Gabby Wolf lived in DRA for her first year, and has been living in Gannochy (catered by Sallies) for the past two years. “Sallies has better catering, but DRA had a better salad bar,” she says, adding that “the Sallies dining hall is preferable” – we do have stained glass windows.
When I talk to my friends from high school about their meal plans, the differences are immediately apparent. Katie O’Neill, studying at the University of British Columbia in Vancouver, had to get a mandatory meal plan because she was staying in University residence. Her meal plan gives her $13.50 (£7.50) a day to spend in residence cafeterias, and $5 (£2.78) a day in “flex dollars”, which can be spent at most of the third-party food suppliers on campus, including Starbucks, The Pita Pit, Dominos, Booster Juice, and the all-important Tim Hortons. In addition to this, each residence cafeteria offers different food, and students are not limited to the cafeteria of the building in which they live.
Ms O’Neill generally gets lunch and dinner on her meal plan, but she says many students opt for three meals a day and top up their card throughout the year. Ms O’Neill is a vegan, but where the vegan options in St Andrews seem to frequently be zucchini in tomato sauce (somehow named something different at every meal?), she lists her options as including burritos, teriyaki tofu, salads, southwest bowls and stir fries.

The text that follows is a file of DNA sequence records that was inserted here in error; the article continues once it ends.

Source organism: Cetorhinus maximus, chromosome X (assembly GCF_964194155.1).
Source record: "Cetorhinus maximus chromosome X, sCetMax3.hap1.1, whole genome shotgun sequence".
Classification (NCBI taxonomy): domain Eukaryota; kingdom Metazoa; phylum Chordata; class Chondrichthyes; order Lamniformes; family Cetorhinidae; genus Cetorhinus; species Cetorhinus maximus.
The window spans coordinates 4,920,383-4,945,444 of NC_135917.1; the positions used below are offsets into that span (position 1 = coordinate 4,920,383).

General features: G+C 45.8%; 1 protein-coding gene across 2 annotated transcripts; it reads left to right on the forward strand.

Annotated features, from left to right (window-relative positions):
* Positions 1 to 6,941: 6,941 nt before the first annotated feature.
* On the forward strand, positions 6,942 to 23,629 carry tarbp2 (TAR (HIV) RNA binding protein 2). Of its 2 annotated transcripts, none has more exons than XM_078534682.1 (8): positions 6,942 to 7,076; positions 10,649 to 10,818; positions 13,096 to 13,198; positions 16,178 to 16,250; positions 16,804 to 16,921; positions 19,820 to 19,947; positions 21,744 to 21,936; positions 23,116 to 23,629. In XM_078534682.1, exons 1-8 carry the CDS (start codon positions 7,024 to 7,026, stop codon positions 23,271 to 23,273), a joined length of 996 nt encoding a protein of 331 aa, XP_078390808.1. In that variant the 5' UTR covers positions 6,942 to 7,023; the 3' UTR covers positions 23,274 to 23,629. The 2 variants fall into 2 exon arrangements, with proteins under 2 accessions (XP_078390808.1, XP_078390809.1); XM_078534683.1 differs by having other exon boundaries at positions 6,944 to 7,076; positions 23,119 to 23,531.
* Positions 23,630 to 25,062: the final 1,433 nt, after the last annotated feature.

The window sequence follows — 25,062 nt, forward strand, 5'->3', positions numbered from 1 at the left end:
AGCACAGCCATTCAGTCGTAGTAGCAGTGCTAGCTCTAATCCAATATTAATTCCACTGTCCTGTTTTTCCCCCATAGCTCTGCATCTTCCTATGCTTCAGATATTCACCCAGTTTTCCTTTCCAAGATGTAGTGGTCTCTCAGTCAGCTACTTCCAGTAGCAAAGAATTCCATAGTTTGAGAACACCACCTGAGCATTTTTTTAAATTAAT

When asked if she could change anything about her meal plan, Ms O’Neill commented that she would like “more smoothies.” Beverage options in our St Andrean halls include water, juice, tea and what they market to us as coffee (it can’t be coffee; coffee does not taste like that). Smoothies would be a luxury beyond our wildest dreams.
Meal plans in North America generally seem far more varied and comprehensive than ours, but they are also far more expensive. The difference between being catered and self-catered here in St Andrews is about £1,684, where a meal plan at UBC, for example, costs $5,493 (£3,063).